CBDC FAQs Series: Miscellaneous
Numerous questions are on the minds of central banks as they embark on issuing Central Bank Digital Currency (CBDC), therefore, we gathered the most frequently asked questions during our meetings and their answers by our experts in an enlightening CBDC frequently asked questions series.
1. Who are CBDC stakeholders?
Everybody involved in the payment chain is a CBDC stakeholder, this includes first and foremost the issuer of CBDC, the central bank. The central bank has the responsibility of minting, pledging and redeeming CBDC to and from commercial banks. As the host of CBDC, the central bank also configures and defines the rules and the design decisions of CBDC operations in a country.
Commercial banks play a vital role for the success of a CBDC implementation, especially in the two-tier model as the custodian of the wallets, distributors, and know your customer agents. The distribution from central banks to the end users can be done efficiently and securely when there is a proper and strong banking ecosystem in place. Not only that, but commercial banks can act as nodes in the network and transaction validators depending on central bank regulations, as well as maintain a copy of the ledger as well.
The government is also considered as a stakeholder which is responsible for executive and legislative rules and regulations, as well as technology and infrastructure providers. Let’s not also forget the end users of the solution, who, depending on the use cases and features offered, play a vital role in the success or failure of CBDC.
2. What does CBDC have in common with cryptocurrencies?
What most CBDCs share with other digital currencies is the underlying technology. They are both built on blockchain networks and use Distributed Ledger Technology (DLT) to manage transaction information. DLT has proven its success and benefits in many various domains, but most importantly in the domain of finance, especially with the rise of decentralized cryptocurrencies.
Cryptocurrencies are split into two major categories: traditional and stablecoins. Traditional cryptocurrencies were designed to be used for transactions, but they are well-known for their high price volatility versus major fiat currencies, which limits their use as a unit of account and medium of exchange. However, they are becoming widely used as store of value and for investment and speculation. The main examples are Bitcoin and Ethereum.
Stablecoins on the other hand are usually issued by private companies and intended to be used as mediums of exchange in cryptocurrency ecosystems, yet they are posing a threat to some countries’ banking ecosystems, especially where there is low central bank credibility. End users are starting to use stablecoins as medium of exchange, mostly in countries which have high level of inflation or lack trust in the banking ecosystem. A main example is Tether USD (USDT).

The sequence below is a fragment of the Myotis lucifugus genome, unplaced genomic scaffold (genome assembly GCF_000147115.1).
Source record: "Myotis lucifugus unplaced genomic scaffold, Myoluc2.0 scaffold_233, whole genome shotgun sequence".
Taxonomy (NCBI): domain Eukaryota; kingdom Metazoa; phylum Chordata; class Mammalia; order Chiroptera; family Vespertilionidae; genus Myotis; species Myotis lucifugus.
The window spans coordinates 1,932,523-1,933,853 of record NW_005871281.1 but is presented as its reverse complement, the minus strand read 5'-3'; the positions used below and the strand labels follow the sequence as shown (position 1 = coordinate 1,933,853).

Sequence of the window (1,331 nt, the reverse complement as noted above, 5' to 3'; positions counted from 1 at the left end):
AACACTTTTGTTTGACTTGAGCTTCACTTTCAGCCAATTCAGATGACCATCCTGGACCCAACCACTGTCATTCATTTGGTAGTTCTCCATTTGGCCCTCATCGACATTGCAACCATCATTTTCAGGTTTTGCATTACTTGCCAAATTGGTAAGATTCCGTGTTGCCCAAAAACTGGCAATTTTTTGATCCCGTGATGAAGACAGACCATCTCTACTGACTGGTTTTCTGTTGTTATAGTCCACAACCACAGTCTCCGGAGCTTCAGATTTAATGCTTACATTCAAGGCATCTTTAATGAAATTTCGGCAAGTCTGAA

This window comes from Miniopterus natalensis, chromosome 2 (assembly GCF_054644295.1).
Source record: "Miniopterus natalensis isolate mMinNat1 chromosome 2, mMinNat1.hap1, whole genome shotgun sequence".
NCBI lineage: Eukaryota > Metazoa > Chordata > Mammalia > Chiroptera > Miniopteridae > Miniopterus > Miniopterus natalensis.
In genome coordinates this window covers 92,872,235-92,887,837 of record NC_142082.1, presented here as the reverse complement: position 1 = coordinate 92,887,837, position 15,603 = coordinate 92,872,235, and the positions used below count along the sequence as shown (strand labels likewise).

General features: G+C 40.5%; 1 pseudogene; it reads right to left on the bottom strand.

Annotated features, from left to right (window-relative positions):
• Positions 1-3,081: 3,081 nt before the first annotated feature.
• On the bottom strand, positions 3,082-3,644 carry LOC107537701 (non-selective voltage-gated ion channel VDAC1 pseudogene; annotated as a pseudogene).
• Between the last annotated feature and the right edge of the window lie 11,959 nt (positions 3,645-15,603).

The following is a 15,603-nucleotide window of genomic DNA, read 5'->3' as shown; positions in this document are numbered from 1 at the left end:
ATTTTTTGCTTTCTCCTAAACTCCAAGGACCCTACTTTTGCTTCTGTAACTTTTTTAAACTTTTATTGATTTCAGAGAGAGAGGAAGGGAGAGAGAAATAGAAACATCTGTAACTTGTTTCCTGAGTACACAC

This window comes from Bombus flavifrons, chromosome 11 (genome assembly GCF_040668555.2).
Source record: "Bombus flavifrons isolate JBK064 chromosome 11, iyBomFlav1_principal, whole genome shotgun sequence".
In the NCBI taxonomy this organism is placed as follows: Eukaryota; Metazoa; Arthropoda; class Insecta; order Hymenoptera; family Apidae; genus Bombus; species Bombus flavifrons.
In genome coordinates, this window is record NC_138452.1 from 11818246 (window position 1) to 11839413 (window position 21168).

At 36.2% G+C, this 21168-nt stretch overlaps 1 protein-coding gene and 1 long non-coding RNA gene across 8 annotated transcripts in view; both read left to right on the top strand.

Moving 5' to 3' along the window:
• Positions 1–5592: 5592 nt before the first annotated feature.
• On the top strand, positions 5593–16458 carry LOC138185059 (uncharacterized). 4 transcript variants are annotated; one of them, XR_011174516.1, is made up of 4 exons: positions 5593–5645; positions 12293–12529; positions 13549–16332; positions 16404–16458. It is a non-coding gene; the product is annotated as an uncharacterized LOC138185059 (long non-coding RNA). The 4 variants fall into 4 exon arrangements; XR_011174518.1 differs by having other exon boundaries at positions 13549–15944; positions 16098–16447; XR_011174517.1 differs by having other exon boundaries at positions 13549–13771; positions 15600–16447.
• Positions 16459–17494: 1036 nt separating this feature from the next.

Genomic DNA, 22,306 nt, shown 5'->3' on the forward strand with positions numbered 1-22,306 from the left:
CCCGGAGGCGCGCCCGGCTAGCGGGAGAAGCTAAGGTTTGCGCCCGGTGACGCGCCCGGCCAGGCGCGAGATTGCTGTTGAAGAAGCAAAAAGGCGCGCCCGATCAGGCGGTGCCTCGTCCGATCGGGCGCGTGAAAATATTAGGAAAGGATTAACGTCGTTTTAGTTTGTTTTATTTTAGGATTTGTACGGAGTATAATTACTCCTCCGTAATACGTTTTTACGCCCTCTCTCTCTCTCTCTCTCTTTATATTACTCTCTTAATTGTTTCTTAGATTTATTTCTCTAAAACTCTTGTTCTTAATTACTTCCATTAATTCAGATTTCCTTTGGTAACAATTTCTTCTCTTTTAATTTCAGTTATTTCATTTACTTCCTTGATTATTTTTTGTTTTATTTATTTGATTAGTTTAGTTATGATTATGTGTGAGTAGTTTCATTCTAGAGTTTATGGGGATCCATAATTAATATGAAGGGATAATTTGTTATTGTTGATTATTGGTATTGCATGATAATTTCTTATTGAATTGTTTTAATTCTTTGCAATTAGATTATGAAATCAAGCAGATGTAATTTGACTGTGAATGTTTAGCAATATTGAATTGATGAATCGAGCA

CBDC on the other hand is different. It is issued and backed by the central bank and not by a private entity, so it is more trustworthy. In addition, central banks guarantee CBDC convertibility into other forms of central bank money (e.g., cash) on a one-to-one exchange rate basis.
3. What is the cost benefit analysis of implementing a CBDC?
There are many dimensions involved in this as it largely varies from one country to another. For example, even in countries that have a high-level of digital penetration, CBDC comes as a complementary and more inclusive channel than digital payment systems.
The analysis goes far beyond that. For example, in the case of the ECCB, cash is very expensive to produce and distribute, so this is what they focus on in their cost benefit analysis.
It’s hard to identify the exact cost/benefit behind implementing a CBDC before identifying the objective behind it and the challenges it is trying to resolve, but the benefits vary depending on the target and key performance indicators of the central bank to issue its digital currency.
4. What needs to be done on the regulatory level to implement a CBDC?
Countries with existing robust regulatory/supervisory frameworks in place, as well as vibrant digital ecosystems, may require less action than others. As for other countries, they would need to build and staff such frameworks from scratch to study the readiness of the country, regulations, integrations and interoperability with existing payment systems, technology, finance and economy and more.
5. Will there be any direct impact on tax collection?
Point-of-sale tax collection can be a possibility, or user transaction information could be linked to a tax reporting system. However, these have important user privacy implications that need to be considered carefully. Plus, if smart contracts are part of point-of-sale tax collection, there are additional system complexities and risks to be managed.
6. What has been the experience in terms of substitution between cash and CBDC in countries that have launched?
The International Monetary Fund has been engaging with some of the central banks that have launched CBDC pilots, and this is one of the main questions that they are investigating. In the Bahamas or ECCB, currently, the actual amount of CBDCs issued is still little so it is not yet clear if there will be substitution and to which level.
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